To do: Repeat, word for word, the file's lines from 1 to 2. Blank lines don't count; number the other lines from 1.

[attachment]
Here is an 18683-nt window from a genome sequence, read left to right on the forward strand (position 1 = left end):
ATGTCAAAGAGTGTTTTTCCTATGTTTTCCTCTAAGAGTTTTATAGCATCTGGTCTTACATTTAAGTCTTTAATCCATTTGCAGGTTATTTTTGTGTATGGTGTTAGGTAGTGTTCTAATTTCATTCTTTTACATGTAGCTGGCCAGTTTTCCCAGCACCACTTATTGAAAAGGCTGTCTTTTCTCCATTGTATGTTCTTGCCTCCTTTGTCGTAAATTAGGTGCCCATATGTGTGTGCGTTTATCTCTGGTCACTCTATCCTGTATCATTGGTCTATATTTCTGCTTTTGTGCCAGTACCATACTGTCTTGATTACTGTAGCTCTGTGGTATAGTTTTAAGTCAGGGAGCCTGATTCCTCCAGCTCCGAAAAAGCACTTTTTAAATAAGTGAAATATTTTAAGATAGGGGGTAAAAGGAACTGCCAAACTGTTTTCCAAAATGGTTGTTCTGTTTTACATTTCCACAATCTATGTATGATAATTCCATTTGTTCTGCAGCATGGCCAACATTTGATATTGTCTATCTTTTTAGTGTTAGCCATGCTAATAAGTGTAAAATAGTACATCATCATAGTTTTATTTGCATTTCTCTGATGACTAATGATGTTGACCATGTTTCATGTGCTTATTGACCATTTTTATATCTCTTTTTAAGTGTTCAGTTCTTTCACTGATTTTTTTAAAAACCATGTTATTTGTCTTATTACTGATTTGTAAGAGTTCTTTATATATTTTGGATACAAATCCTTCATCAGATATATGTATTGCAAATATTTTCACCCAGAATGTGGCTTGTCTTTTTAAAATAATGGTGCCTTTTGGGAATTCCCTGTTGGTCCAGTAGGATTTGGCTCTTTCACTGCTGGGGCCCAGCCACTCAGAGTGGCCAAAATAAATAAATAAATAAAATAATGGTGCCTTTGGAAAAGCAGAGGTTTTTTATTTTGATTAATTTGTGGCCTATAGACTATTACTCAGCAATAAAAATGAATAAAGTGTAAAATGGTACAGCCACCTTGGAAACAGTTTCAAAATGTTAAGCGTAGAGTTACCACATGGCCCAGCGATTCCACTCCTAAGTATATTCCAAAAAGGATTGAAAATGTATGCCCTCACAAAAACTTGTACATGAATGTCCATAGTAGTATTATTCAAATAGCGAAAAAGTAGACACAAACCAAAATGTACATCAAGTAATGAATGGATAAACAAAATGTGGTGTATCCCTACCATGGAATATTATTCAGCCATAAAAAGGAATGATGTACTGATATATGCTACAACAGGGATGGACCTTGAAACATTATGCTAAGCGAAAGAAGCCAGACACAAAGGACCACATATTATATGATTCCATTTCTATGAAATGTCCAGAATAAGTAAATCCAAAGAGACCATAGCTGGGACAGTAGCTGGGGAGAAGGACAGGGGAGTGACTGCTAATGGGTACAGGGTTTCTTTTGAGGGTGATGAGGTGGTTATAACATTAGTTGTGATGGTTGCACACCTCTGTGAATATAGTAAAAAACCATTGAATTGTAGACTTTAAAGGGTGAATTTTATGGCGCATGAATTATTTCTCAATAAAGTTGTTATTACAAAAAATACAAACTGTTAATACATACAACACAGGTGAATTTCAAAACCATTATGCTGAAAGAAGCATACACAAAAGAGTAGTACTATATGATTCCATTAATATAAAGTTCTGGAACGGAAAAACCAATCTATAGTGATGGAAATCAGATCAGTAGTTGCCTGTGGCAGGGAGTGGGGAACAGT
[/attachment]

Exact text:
Here is an 18683-nt window from a genome sequence, read left to right on the forward strand (position 1 = left end):
ATGTCAAAGAGTGTTTTTCCTATGTTTTCCTCTAAGAGTTTTATAGCATCTGGTCTTACATTTAAGTCTTTAATCCATTTGCAGGTTATTTTTGTGTATGGTGTTAGGTAGTGTTCTAATTTCATTCTTTTACATGTAGCTGGCCAGTTTTCCCAGCACCACTTATTGAAAAGGCTGTCTTTTCTCCATTGTATGTTCTTGCCTCCTTTGTCGTAAATTAGGTGCCCATATGTGTGTGCGTTTATCTCTGGTCACTCTATCCTGTATCATTGGTCTATATTTCTGCTTTTGTGCCAGTACCATACTGTCTTGATTACTGTAGCTCTGTGGTATAGTTTTAAGTCAGGGAGCCTGATTCCTCCAGCTCCGAAAAAGCACTTTTTAAATAAGTGAAATATTTTAAGATAGGGGGTAAAAGGAACTGCCAAACTGTTTTCCAAAATGGTTGTTCTGTTTTACATTTCCACAATCTATGTATGATAATTCCATTTGTTCTGCAGCATGGCCAACATTTGATATTGTCTATCTTTTTAGTGTTAGCCATGCTAATAAGTGTAAAATAGTACATCATCATAGTTTTATTTGCATTTCTCTGATGACTAATGATGTTGACCATGTTTCATGTGCTTATTGACCATTTTTATATCTCTTTTTAAGTGTTCAGTTCTTTCACTGATTTTTTTAAAAACCATGTTATTTGTCTTATTACTGATTTGTAAGAGTTCTTTATATATTTTGGATACAAATCCTTCATCAGATATATGTATTGCAAATATTTTCACCCAGAATGTGGCTTGTCTTTTTAAAATAATGGTGCCTTTTGGGAATTCCCTGTTGGTCCAGTAGGATTTGGCTCTTTCACTGCTGGGGCCCAGCCACTCAGAGTGGCCAAAATAAATAAATAAATAAAATAATGGTGCCTTTGGAAAAGCAGAGGTTTTTTATTTTGATTAATTTGTGGCCTATAGACTATTACTCAGCAATAAAAATGAATAAAGTGTAAAATGGTACAGCCACCTTGGAAACAGTTTCAAAATGTTAAGCGTAGAGTTACCACATGGCCCAGCGATTCCACTCCTAAGTATATTCCAAAAAGGATTGAAAATGTATGCCCTCACAAAAACTTGTACATGAATGTCCATAGTAGTATTATTCAAATAGCGAAAAAGTAGACACAAACCAAAATGTACATCAAGTAATGAATGGATAAACAAAATGTGGTGTATCCCTACCATGGAATATTATTCAGCCATAAAAAGGAATGATGTACTGATATATGCTACAACAGGGATGGACCTTGAAACATTATGCTAAGCGAAAGAAGCCAGACACAAAGGACCACATATTATATGATTCCATTTCTATGAAATGTCCAGAATAAGTAAATCCAAAGAGACCATAGCTGGGACAGTAGCTGGGGAGAAGGACAGGGGAGTGACTGCTAATGGGTACAGGGTTTCTTTTGAGGGTGATGAGGTGGTTATAACATTAGTTGTGATGGTTGCACACCTCTGTGAATATAGTAAAAAACCATTGAATTGTAGACTTTAAAGGGTGAATTTTATGGCGCATGAATTATTTCTCAATAAAGTTGTTATTACAAAAAATACAAACTGTTAATACATACAACACAGGTGAATTTCAAAACCATTATGCTGAAAGAAGCATACACAAAAGAGTAGTACTATATGATTCCATTAATATAAAGTTCTGGAACGGAAAAACCAATCTATAGTGATGGAAATCAGATCAGTAGTTGCCTGTGGCAGGGAGTGGGGAACAGT